This famous phrase refers to the enormous extension of space and the fascinating objects that can be found therein.
Leybold offers a broad range of vacuum technology to explore them. Vacuum pumps are needed to simulate space conditions to test the equipment for space missions.
Deep space on the other hand needs to be investigated with the help of telescopes. Coating large mirrors of optical telescopes is an essential technique in which vacuum pump systems are also mandatory.
The only possibility to evacuate large scale vacuum chambers within a reasonable time under clean conditions is the use of cryopumps. Leybold, with experience in vacuum technology since 1850 and also many years in cryogenics, has been equipping large volume vacuum chambers for space simulation and mirror coating for several decades. Not only pumps are supplied for this purpose, but also gauges, leak detectors and fittings.
Space simulation chambers are systems used to recreate the environmental conditions that spacecraft experience in space. They also serve to qualify components and materials used in spacecraft. Space simulation chambers are capable of analyzing system behavior, evaluating thermal balance, and verifying functionalities to ensure mission success and survivability.
If space equipment fails during a mission, it is nearly impossible to fix it.
Such a failure would trigger astronomical costs and hence producers of space equipment are making a big effort to test their products as long as they are on earth.
Space travel, scientific and Commercial satellites, extraterrestrial research such as ESA’s Rosetta mission or NASA’s mars rover Opportunity can only be successful if all involved materials, components and devices are successfully tested under high-vacuum and ultrahigh-vacuum conditions. Space simulation chambers vary in size from a few liters for testing of small PCB boards up to several thousand cubic meters to prove space compatibility of complete spacecrafts. However, also terrestrial space observation often requires vacuum, e.g. for mirror coating in telescopes. Extreme temperatures in space often range from -200°C to +150°C.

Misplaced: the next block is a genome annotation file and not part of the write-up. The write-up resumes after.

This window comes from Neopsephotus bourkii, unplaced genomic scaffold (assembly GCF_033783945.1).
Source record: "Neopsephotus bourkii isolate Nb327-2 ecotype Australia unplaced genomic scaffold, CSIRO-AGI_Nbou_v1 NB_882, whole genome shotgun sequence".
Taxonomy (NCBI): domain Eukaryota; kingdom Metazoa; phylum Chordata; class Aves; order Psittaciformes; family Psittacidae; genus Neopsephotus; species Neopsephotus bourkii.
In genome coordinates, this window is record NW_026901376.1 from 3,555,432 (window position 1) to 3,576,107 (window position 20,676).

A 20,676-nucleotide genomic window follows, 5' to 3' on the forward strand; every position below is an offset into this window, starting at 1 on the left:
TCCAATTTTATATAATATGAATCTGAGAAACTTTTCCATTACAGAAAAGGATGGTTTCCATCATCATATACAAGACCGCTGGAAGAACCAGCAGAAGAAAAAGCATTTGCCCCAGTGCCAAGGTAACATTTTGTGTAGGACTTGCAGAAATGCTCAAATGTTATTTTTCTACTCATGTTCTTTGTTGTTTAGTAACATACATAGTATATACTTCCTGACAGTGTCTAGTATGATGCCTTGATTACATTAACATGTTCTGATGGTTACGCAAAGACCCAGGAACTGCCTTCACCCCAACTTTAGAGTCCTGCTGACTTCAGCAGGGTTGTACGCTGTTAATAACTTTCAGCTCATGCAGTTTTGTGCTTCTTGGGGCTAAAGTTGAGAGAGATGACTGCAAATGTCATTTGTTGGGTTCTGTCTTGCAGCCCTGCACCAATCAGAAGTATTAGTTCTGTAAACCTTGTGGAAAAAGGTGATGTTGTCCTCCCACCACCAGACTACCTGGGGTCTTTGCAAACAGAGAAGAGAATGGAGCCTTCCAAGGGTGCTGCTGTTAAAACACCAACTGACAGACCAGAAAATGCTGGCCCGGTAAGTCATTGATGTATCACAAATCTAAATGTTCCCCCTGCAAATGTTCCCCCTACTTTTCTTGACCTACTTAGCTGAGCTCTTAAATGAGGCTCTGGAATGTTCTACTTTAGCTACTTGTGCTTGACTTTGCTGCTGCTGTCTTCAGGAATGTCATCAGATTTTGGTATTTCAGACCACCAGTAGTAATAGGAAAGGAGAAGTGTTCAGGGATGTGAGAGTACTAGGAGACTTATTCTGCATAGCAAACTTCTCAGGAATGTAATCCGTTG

All products for space missions must withstand these conditions. Space simulation chambers are equipped with vacuum pumps and a shroud to thermally decouple the test equipment from the surroundings.
Electrical heaters inside the chamber simulate the temperature conditions in space. The vacuum equipment must resist the resulting heat radiation. A high tolerance against this influence is provided by the COOLVAC series which consists of cryopumps with the highest thermal stability on the market.
The required pumping speed of a vacuum system is determined by several parameters like chamber size, desorption rates, or utilized materials.
In addition, the sealings define the total leak rate which limits the reachable ultimate pressure. When process gases are used, the desired working pressure is crucial. Depending on these requirements, Leybold configures an appropriate vacuum system consisting of cryopumps, turbomolecular pumps and corresponding fore-vacuum pumps.
Today, electrical propulsion is the keyword for the movement of space crafts beyond our atmosphere where the high vacuum of space is entered.
In comparison to chemical propulsion systems, electrical propulsion has the advantage that the thruster material does not need to resist high temperatures.
Electrical propulsion uses ionized particles, usually xenon, which are accelerated by an electric field. Xenon has the highest mass of all stable noble gases. Thus, it produces a large thrust per particle. State-of-the-art xenon thrusters emit a gas flow of 0.1 to 10 mg/sec.
In order to maintain a high vacuum pressure at this flow in thruster test chambers, a large pumping speed is required, often in the range of 10,000 to 100,000 l/s for xenon. The benefit of a large mass for propulsion on the one hand is an enormous challenge for vacuum pumps on the other hand.
We have developed an optimized and simple cryogenic solution for xenon pumping.
A COOLPOWER coldhead cools a metal disc down to cryogenic temperatures which freezes solid xenon to this cryopanel.
This solution supplies a nominal pumping speed of more than 10,000 l/s for xenon. Prior to the thruster test, a high vacuum is usually supplied by turbomolecular pumps and dry fore-vacuum pumps. During the thruster test, they remove gases, e.g. from external leaks, which cannot be removed by the cryopanel as this is at a temperature that is optimized for the pumping of xenon gas.